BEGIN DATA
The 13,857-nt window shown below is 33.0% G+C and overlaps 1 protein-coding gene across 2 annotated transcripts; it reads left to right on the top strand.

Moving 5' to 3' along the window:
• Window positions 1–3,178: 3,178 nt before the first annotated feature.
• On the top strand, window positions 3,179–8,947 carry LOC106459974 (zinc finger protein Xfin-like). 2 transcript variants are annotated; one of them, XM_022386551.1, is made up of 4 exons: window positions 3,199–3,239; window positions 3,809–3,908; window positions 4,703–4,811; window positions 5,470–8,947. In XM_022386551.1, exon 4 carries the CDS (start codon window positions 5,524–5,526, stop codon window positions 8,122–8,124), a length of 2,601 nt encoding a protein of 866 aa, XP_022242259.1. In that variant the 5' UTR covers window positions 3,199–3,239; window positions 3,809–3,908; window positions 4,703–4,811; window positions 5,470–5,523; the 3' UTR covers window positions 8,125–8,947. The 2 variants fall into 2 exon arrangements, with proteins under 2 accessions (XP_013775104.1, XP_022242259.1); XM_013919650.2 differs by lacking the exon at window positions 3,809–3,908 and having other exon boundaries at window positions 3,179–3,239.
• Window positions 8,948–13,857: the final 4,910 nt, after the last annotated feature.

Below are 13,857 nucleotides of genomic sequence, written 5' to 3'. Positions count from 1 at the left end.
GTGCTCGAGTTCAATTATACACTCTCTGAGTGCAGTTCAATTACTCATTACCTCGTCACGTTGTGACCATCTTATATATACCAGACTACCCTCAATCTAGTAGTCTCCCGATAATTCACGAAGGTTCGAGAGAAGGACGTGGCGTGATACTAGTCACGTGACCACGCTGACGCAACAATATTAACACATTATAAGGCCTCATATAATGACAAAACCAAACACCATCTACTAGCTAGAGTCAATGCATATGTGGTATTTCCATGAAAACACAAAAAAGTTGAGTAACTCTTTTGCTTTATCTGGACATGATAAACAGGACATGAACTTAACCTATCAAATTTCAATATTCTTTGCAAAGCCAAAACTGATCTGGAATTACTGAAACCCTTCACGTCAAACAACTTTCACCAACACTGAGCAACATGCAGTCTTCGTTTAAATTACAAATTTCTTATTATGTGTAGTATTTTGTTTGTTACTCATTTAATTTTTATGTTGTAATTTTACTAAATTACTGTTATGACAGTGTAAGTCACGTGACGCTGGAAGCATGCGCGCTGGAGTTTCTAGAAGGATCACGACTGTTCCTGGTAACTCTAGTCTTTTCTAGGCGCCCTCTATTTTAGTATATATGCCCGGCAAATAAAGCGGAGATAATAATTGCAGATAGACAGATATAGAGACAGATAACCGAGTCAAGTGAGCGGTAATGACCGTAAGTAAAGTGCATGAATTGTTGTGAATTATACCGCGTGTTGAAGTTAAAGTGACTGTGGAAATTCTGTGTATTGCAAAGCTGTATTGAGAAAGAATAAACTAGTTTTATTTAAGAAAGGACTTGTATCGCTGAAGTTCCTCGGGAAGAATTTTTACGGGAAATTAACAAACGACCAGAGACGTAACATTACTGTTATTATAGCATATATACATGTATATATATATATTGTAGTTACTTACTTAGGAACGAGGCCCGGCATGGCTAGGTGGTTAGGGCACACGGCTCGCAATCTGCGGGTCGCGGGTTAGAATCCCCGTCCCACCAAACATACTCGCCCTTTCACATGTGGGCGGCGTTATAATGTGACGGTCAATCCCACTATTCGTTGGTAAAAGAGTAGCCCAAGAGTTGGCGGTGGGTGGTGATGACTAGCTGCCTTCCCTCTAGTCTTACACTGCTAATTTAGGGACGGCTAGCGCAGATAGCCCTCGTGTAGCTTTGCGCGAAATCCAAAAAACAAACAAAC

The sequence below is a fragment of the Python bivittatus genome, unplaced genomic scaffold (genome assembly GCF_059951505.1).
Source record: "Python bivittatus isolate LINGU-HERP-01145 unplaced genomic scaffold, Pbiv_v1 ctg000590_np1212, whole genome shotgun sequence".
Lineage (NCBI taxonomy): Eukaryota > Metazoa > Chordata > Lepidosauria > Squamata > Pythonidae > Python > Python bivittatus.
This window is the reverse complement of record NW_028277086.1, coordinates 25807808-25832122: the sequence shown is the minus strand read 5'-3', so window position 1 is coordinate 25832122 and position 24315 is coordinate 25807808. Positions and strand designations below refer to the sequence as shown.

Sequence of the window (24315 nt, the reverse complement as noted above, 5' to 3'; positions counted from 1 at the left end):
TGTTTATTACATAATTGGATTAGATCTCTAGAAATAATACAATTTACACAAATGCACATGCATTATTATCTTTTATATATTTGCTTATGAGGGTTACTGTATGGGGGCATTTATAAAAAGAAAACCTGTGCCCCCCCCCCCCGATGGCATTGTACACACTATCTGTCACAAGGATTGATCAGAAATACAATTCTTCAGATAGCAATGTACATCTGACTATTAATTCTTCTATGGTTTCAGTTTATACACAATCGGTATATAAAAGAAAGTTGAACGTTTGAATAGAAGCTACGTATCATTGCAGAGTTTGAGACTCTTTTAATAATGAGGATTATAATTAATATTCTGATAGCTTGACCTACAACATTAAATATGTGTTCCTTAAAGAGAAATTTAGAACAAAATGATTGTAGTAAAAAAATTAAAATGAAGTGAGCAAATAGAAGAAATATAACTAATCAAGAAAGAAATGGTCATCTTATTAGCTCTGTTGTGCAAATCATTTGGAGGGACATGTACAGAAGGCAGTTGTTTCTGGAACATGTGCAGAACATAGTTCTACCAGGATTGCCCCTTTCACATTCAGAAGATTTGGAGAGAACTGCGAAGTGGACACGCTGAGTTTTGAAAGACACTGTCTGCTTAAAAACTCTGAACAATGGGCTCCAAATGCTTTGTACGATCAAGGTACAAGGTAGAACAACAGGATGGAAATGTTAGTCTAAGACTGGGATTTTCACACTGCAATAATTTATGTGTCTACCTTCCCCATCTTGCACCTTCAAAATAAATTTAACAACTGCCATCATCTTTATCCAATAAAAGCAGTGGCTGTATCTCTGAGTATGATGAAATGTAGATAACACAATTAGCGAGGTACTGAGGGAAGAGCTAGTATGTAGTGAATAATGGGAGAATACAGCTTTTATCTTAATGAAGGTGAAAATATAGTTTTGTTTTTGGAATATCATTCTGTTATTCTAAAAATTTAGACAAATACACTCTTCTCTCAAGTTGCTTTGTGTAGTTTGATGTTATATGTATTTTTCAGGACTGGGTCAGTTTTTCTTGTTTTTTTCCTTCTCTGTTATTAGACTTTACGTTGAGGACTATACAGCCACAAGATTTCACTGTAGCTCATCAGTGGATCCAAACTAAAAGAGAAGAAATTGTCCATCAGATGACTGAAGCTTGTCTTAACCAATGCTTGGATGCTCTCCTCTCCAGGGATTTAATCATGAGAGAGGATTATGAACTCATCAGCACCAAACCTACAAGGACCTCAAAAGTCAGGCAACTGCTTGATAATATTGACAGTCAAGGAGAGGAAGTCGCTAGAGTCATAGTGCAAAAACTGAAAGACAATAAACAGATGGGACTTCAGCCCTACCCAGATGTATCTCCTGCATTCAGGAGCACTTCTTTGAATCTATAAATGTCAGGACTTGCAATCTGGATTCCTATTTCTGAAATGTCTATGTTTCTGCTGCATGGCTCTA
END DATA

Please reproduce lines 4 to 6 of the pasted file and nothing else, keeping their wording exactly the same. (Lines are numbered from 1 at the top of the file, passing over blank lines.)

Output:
• On the top strand, window positions 3,179–8,947 carry LOC106459974 (zinc finger protein Xfin-like). 2 transcript variants are annotated; one of them, XM_022386551.1, is made up of 4 exons: window positions 3,199–3,239; window positions 3,809–3,908; window positions 4,703–4,811; window positions 5,470–8,947. In XM_022386551.1, exon 4 carries the CDS (start codon window positions 5,524–5,526, stop codon window positions 8,122–8,124), a length of 2,601 nt encoding a protein of 866 aa, XP_022242259.1. In that variant the 5' UTR covers window positions 3,199–3,239; window positions 3,809–3,908; window positions 4,703–4,811; window positions 5,470–5,523; the 3' UTR covers window positions 8,125–8,947. The 2 variants fall into 2 exon arrangements, with proteins under 2 accessions (XP_013775104.1, XP_022242259.1); XM_013919650.2 differs by lacking the exon at window positions 3,809–3,908 and having other exon boundaries at window positions 3,179–3,239.
• Window positions 8,948–13,857: the final 4,910 nt, after the last annotated feature.

Below are 13,857 nucleotides of genomic sequence, written 5' to 3'. Positions count from 1 at the left end.